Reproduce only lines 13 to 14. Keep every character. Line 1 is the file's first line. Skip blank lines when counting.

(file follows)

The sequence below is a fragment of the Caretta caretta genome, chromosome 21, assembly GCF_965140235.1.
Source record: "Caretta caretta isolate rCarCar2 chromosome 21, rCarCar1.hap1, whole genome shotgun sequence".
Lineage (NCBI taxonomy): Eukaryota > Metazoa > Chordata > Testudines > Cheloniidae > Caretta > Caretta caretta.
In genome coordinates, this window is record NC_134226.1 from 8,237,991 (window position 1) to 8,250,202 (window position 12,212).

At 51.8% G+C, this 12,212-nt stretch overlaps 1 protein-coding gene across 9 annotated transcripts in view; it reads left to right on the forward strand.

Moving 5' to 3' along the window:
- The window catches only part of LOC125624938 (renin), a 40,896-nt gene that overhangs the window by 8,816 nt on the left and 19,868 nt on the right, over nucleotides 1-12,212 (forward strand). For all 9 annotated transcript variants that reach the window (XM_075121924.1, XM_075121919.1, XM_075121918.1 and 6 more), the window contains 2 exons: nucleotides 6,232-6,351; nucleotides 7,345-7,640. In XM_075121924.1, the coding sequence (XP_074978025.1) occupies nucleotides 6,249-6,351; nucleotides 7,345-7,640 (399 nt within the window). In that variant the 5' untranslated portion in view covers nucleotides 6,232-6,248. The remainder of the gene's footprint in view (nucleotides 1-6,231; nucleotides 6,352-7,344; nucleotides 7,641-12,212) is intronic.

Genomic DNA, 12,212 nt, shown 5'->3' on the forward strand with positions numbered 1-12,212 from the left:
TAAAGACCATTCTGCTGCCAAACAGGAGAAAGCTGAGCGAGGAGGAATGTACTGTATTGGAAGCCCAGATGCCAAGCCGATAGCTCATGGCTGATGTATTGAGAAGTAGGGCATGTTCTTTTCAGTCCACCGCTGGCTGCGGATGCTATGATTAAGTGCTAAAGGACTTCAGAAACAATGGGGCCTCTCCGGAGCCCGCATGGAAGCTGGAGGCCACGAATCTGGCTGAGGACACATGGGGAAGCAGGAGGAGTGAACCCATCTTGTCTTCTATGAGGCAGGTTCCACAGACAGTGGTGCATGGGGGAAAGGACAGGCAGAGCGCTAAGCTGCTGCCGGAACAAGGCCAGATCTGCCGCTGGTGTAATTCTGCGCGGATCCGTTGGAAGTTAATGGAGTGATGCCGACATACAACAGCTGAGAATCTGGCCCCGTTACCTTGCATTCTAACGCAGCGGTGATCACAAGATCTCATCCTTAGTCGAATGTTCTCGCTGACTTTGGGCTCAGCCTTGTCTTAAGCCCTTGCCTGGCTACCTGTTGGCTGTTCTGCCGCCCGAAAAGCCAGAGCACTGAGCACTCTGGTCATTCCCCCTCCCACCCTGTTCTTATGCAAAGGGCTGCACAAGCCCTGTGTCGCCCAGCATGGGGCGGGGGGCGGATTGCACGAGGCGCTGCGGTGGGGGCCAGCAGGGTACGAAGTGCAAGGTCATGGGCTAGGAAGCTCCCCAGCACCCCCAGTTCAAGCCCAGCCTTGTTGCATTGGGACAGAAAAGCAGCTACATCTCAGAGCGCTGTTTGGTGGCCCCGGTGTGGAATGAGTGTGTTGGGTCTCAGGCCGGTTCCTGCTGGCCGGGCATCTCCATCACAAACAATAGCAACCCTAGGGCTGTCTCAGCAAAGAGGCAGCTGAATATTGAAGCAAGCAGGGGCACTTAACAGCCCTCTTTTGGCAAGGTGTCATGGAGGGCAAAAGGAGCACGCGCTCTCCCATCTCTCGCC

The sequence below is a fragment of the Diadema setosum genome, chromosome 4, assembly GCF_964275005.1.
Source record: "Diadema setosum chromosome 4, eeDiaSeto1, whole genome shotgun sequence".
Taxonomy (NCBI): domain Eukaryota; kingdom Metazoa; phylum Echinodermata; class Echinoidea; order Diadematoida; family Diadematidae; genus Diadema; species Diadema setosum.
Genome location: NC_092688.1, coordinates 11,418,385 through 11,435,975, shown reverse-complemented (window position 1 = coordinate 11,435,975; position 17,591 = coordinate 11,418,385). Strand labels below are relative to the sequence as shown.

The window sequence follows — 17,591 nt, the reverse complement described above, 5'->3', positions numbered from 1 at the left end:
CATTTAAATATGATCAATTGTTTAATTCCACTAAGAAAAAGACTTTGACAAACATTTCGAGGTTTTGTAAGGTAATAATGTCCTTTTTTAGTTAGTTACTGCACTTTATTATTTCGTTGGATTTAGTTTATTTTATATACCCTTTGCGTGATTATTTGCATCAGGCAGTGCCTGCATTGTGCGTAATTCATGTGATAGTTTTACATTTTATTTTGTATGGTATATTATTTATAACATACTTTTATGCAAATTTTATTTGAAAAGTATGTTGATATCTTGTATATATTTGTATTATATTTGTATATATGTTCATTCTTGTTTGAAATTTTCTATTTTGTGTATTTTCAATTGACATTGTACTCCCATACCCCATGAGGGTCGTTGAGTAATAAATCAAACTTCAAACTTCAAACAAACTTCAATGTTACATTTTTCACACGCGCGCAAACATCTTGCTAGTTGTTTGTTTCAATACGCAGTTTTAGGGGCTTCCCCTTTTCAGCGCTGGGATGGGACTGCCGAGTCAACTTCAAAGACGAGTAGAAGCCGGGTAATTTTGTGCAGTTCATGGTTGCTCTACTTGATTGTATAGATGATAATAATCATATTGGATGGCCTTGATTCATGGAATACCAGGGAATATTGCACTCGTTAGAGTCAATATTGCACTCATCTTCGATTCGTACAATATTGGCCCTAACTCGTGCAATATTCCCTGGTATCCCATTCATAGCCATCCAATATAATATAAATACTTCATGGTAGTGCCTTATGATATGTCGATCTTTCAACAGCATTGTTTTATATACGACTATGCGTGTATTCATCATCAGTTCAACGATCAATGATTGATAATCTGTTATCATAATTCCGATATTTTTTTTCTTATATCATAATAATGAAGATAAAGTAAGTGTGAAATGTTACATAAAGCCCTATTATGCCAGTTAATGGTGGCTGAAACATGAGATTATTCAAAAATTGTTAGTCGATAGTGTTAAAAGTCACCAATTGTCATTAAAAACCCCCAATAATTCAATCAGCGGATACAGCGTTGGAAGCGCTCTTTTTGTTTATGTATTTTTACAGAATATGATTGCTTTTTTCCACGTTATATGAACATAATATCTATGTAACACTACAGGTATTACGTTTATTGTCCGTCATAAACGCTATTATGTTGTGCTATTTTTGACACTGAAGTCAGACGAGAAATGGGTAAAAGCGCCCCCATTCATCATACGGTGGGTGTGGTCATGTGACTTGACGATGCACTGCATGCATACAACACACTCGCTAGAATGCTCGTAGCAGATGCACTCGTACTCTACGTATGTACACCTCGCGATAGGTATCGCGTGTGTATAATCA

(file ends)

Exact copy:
Genome location: NC_092688.1, coordinates 11,418,385 through 11,435,975, shown reverse-complemented (window position 1 = coordinate 11,435,975; position 17,591 = coordinate 11,418,385). Strand labels below are relative to the sequence as shown.

The window sequence follows — 17,591 nt, the reverse complement described above, 5'->3', positions numbered from 1 at the left end: